Inaugural ASO fashion show gives local designers spotlight

Though it didn’t go off entirely without a hitch, the African Student Organization’s first fashion show was a promising start to what will surely become a staple of Oswego State’s campus arts events.

Battle of the Designers, hosted by Eniola Alawoya, a junior education major, and Abdulai “Flex” Kamara, a 2013 Oswego State graduate, not only showcased budding student designers, but also the talents of the ASO Dancers and R&B/hip-hop trio A’won Boyz.

Set to begin at 6 p.m. last Friday in the Hewitt Union Ballroom, the show’s biggest blunder was that it didn’t start until 7:45. However, the event’s organizers were apologetic and the audience was patient. The ballroom was a full house by the time the show kicked off.

Alawoya and Kamara strutted onto the stage with style, confidenceand a demand for audience participation.

“Africa has been on top of the fashion world for a long time,” Alawoya said in her opening remarks. “We are trying to bring Africa back to Oswego.”

The hosts then listed countries in Africa, calling on the audience to clap and cheer for the country they hailed from, which started the night off with a sense of community and pride. Alawoya and Kamara then introduced the five judges, whom Kamara said each represented a different country: Brazil, China, Dominican Republic, the U.S. and Ghana.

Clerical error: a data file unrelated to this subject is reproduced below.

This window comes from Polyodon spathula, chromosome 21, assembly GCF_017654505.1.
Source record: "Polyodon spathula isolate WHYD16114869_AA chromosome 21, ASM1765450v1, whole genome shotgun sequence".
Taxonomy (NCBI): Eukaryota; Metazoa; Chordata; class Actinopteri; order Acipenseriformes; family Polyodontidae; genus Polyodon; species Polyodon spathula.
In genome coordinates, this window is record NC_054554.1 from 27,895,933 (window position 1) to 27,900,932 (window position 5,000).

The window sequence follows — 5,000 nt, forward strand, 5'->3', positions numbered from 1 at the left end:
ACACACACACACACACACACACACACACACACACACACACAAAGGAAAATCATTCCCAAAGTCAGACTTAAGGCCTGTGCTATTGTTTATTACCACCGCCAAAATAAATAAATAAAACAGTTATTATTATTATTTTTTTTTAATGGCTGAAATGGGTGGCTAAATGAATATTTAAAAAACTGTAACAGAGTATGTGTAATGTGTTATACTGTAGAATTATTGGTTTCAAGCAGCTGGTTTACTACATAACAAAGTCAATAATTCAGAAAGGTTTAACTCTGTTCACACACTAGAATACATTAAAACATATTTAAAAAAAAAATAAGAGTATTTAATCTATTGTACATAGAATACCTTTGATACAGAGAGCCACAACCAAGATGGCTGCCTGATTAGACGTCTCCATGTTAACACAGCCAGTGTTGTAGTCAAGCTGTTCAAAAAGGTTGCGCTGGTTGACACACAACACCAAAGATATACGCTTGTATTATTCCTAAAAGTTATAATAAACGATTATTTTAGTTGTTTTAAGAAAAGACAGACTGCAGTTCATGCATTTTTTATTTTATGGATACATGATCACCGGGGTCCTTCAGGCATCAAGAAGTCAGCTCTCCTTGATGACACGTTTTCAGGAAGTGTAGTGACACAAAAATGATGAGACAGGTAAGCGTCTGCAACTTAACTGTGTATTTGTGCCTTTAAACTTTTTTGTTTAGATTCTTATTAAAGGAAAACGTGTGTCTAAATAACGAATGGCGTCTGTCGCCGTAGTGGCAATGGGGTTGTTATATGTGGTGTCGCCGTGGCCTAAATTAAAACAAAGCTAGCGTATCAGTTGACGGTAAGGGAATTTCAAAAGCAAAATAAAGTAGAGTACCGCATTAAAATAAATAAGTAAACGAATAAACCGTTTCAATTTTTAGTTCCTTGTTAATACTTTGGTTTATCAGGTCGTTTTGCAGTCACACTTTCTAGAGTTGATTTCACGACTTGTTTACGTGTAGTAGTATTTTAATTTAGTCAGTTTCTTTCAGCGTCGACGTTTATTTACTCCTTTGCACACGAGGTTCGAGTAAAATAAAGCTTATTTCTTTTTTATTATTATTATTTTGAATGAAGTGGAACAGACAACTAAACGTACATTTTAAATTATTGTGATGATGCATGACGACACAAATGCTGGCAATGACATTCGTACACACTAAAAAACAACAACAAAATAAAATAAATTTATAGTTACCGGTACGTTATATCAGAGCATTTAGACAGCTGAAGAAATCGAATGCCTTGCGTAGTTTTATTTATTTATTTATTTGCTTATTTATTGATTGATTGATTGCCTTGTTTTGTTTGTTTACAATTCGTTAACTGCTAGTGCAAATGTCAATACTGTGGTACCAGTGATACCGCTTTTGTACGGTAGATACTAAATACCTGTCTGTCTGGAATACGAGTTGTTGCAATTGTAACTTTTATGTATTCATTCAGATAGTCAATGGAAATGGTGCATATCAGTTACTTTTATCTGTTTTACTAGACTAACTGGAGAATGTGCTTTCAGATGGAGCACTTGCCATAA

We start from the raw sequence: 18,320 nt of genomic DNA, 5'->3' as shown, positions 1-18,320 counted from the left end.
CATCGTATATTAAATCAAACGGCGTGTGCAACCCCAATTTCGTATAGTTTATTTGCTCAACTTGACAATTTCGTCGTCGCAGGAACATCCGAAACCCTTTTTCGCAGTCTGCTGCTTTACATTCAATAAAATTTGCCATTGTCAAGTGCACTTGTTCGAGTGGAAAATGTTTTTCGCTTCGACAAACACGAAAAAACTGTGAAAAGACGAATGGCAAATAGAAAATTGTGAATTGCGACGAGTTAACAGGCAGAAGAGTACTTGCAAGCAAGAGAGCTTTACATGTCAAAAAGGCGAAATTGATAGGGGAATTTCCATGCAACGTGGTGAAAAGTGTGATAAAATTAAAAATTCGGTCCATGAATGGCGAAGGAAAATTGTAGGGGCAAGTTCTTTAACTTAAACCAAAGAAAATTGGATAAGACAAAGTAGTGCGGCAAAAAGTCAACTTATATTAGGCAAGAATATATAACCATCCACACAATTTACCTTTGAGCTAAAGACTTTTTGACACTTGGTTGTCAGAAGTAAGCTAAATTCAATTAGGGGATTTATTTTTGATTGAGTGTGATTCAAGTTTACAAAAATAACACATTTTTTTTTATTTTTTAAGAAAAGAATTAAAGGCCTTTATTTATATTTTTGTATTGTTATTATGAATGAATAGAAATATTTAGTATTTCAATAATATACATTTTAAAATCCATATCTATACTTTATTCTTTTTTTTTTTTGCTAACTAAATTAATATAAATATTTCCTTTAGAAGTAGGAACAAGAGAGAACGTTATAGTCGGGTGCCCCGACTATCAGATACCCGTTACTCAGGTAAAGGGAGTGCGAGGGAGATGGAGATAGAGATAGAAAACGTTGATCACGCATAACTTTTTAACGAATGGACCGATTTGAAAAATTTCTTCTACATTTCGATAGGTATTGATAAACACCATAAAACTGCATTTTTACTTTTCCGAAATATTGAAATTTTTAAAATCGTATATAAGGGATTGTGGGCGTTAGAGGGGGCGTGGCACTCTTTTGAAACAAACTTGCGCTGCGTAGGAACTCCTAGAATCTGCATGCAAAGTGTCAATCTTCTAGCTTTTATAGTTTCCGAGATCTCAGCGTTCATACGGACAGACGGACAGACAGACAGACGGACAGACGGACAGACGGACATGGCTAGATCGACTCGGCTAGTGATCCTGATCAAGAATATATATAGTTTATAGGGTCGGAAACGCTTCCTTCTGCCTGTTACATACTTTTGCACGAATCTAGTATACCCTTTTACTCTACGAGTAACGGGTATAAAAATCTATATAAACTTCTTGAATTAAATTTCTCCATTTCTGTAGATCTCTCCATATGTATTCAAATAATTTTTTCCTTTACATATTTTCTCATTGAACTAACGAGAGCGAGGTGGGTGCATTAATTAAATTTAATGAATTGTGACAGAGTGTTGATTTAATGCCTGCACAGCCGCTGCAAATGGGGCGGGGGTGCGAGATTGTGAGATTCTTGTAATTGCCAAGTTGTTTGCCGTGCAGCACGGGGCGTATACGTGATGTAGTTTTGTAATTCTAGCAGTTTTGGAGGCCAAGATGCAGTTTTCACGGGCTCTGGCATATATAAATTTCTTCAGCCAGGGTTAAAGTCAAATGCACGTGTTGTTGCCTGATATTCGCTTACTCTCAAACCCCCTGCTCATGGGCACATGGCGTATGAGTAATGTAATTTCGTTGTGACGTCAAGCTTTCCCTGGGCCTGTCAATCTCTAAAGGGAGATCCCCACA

The six scenes put on by the designers were presented in three sets, between which A’won Boyz and the ASO Dancers performed.

The first three scenes were Afrique Stylish, Je Suis Design and Desire by Denise.

Afrique Stylish was an edgy collection that combined classic black pieces with bright African fabrics. This fabric was used in bags, bow ties, slacks and blouses. Another standout set of pieces in this collection was a pair of two hoodies, one black and one red, with a white outline made up of squares of the African continent emblazoned on their fronts.

Je Suis Design, a more subdued scene, began with a short film. “Fashion doesn’t always have to scream,” the video proclaimed as it showed simple, everyday scenes of life in the city. The models walked on stage to sound effects of the city. Bright patterns were once again featured in this collection, but in more colors like yellow, purple, green and orange. The most notable pieces of this collection were bold dresses, half a solid bright color and half a bright pattern, split vertically down the middle.

The third scene, Desire by Denise, featured only clothes for women. Though this collection covered less ground than the other two because of this, the clothing was varied and daring enough to make up for it. The dresses had unexpected touches like halter fronts, long sleeves with open backs, long skirts with wide, high side splits, high collars and unusual cutouts. There were also bandeaus, skinny trousers, crop tops, skirts and a bikini. The female models ended the scene in impressive fashion as well, all dancing and moving in synchronized lines back onto and off of the stage.

After this scene, Alawoya and Kamara introduced the musical act of the night: A’won Boyz.